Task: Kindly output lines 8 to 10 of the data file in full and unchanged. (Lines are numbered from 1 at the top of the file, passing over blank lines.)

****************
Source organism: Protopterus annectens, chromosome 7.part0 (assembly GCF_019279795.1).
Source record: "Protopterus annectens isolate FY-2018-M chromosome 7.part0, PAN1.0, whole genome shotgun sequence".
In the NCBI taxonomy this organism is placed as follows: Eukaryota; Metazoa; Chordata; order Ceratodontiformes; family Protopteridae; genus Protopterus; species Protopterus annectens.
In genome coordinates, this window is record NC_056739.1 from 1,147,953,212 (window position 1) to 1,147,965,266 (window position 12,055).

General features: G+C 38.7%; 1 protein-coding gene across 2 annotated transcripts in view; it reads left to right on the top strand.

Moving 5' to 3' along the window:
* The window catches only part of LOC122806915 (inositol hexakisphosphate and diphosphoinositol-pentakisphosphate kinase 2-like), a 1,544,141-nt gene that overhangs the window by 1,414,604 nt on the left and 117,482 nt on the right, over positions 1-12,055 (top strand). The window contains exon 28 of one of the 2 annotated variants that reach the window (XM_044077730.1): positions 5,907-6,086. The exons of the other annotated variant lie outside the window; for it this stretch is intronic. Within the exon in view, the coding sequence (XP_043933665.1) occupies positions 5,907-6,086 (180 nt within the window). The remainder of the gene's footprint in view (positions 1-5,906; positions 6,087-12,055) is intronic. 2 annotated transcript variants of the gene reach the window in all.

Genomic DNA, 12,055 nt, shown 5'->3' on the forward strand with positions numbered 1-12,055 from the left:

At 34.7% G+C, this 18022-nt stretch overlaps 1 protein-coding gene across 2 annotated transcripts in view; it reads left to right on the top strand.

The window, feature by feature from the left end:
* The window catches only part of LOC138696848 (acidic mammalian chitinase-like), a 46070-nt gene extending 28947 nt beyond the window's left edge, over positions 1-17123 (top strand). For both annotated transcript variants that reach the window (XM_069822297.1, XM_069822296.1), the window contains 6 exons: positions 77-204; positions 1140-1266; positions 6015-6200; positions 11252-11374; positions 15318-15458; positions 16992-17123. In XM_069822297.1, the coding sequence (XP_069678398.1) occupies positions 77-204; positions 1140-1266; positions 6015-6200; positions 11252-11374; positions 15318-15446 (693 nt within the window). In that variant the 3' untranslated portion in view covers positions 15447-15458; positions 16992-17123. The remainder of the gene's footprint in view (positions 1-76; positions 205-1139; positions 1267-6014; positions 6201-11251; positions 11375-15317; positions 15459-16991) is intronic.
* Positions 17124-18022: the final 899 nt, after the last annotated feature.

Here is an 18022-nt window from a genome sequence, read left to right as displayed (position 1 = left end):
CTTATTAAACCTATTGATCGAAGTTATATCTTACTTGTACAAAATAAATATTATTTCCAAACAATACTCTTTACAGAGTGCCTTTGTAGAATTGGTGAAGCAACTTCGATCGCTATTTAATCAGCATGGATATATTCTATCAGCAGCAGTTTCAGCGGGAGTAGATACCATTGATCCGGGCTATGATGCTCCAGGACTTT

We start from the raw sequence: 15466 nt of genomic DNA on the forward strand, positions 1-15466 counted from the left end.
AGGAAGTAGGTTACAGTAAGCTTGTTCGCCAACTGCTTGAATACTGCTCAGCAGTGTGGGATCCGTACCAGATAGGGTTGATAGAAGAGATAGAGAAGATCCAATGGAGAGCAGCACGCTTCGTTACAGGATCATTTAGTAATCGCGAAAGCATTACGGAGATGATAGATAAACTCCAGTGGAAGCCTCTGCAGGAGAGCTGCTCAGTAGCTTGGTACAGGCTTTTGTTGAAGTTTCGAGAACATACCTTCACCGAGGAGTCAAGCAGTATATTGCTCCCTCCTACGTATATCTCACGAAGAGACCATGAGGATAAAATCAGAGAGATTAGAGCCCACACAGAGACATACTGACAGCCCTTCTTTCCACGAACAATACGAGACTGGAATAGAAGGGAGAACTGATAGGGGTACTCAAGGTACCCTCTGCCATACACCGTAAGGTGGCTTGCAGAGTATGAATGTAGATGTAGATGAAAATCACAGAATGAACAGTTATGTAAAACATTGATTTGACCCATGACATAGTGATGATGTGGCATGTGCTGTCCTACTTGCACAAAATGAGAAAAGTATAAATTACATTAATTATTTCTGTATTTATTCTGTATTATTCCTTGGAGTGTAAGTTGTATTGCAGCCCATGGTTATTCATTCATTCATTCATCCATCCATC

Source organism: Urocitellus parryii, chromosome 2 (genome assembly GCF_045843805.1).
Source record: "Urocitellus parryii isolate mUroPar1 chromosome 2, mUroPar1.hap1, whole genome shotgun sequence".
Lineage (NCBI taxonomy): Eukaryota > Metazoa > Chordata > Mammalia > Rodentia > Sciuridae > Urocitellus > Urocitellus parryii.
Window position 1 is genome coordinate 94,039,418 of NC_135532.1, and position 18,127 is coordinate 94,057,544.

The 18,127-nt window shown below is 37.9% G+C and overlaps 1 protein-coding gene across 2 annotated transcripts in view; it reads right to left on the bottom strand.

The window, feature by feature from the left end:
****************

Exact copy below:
Genomic DNA, 12,055 nt, shown 5'->3' on the forward strand with positions numbered 1-12,055 from the left:

At 34.7% G+C, this 18022-nt stretch overlaps 1 protein-coding gene across 2 annotated transcripts in view; it reads left to right on the top strand.

The window, feature by feature from the left end: